1946 was also a significant year for Emil Nolde due to personal reasons. His beloved wife Ada, who had always been at his side throughout most of his travels, was struck by a serious disease. She had been unwell for a number of years preceding this new illness, but it significantly worsened her condition. Consequently, Emil and Ada decided to find some long-sought relief at the seaside health resort of Sankt Peter in Northern Germany. After a short while, Ada's health began to improve: 'Was it the change of air or the approaching spring?' Nolde questioned. 'She accompanied me again during painting sessions.... Indeed, she was feeling so well, that we went for daily walks into the dunes.' (E. Nolde, ibid, p. 435).

    The improvement in Ada's health and the immense joy that Nolde felt in his new artistic freedom undoubtedly led to the striking series of seascape watercolours that he produced from his easel in the dunes, and of which the present picture forms a part. Grüne Küstenlandschaft mit Dampfer is also testament to how perfectly Nolde captures the atmosphere of the coastal scenes, rendered through his unique painterly style which he mastered over many years.

    Emil Nolde developed his distinctive colouring technique in 1908, while painting en plein air. Standing at his easel one chilly winter's day it began to snow and, as the snowflakes fell onto his paper, he observed the way in which they melted and caused the colours of the pigment to bleed. Indeed, Nolde was so fascinated by this natural spectacle that he started to replicate the accidental effect. He would first dampen the paper and then fill it with layers of unmixed colour, allowing them to blur into each other, forming unintentional patterns and shapes before he built up the composition. This technique, which afforded great expressive potential, required the artist to work quickly in responding to the spontaneous forms which appeared, a method which had an even greater effect after Nolde began to use highly absorbent Japan paper from 1910 onwards. So drawn was Nolde to this way of working and the effects that it produced that his technique remained largely unchanged throughout his artistic career.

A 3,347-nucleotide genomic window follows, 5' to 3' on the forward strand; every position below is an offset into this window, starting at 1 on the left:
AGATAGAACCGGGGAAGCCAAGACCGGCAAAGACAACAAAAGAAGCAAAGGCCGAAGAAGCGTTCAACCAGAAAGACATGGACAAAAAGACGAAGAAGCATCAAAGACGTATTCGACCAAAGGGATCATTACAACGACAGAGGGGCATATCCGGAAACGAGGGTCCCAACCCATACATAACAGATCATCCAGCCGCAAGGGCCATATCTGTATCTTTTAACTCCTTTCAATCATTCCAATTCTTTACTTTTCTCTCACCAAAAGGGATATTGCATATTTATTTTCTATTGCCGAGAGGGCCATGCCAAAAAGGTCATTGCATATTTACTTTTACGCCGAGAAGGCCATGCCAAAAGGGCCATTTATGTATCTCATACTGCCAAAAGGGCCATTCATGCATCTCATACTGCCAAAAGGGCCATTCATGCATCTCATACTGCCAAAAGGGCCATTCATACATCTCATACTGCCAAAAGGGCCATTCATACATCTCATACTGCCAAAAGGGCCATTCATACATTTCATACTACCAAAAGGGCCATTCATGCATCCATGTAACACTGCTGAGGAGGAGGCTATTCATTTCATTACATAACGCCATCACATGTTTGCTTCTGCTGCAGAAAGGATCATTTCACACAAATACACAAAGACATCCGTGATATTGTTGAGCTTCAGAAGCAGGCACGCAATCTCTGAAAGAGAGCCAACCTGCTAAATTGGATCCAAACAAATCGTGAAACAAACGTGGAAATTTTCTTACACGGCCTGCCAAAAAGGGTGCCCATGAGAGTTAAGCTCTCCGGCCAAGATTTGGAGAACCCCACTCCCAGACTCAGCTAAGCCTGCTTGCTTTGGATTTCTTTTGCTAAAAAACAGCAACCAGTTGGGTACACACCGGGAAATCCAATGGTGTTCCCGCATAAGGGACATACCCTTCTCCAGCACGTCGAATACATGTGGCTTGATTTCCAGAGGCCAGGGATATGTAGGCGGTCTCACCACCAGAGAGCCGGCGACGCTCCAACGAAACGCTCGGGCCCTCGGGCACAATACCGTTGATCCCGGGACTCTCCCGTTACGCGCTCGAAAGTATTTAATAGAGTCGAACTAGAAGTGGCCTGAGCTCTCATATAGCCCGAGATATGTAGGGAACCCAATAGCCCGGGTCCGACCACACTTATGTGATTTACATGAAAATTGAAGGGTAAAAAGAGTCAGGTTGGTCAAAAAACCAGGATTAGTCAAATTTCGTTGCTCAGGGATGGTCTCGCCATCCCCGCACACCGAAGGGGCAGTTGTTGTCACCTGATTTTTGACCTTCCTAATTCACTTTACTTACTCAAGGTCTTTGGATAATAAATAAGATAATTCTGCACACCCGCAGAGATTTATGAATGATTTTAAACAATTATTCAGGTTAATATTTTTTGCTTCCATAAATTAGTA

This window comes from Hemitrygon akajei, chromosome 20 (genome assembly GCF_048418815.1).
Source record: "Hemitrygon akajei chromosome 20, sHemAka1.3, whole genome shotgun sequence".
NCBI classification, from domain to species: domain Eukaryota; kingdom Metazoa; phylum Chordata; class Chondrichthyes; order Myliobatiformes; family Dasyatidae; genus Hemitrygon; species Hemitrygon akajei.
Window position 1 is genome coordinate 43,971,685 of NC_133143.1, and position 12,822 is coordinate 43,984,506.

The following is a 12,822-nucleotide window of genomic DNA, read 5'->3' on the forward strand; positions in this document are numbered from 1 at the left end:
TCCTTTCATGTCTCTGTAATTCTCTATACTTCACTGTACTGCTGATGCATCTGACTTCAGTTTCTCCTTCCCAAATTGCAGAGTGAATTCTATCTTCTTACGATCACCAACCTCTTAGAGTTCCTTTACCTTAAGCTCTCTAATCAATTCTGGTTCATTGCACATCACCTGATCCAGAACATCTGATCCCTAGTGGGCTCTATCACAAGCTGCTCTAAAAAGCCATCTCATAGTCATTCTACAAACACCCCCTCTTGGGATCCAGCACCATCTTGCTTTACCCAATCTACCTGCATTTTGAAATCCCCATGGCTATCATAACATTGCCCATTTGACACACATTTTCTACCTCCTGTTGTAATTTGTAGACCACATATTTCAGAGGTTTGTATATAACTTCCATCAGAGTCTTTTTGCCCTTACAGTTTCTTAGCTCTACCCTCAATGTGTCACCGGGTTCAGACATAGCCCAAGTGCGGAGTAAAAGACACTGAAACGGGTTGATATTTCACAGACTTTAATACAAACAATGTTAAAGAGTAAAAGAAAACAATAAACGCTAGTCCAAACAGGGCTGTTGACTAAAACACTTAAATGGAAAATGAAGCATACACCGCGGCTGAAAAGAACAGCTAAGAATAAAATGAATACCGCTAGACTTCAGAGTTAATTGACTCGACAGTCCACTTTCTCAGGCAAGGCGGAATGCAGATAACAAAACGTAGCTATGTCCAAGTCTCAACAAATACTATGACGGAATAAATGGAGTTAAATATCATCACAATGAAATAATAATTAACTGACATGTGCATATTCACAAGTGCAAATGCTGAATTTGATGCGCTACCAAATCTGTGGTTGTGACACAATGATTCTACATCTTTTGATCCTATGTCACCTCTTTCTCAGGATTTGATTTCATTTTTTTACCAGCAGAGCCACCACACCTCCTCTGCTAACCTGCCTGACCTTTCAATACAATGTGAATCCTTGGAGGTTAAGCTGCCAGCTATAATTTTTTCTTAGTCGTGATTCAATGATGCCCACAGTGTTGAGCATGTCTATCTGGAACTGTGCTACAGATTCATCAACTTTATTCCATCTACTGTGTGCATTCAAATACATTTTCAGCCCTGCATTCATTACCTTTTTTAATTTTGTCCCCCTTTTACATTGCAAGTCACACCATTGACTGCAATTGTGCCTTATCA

Having saturated the entirety of Grüne Küstenlandschaft mit Dampfer with hues of green, blue and yellow, Nolde creates a dramatic symphony of glowing colour. Echoing the fluidity and wateriness of his subject through his technique, Nolde creates a composition which appears to be in flux – the sky and sea merging into one another with merely the pen and India ink forcing a separation and defining the coastal landscape. Sadly, Ada Nolde was to pass away on 7 November 1946, just six months after this vibrant testimony to new creative life and personal hope had been executed. The work remains a poignant reminder of the precious moments that Nolde shared with his wife before her death, and is an excellent example of Nolde's technique and fascination with the seascapes of Northern Germany.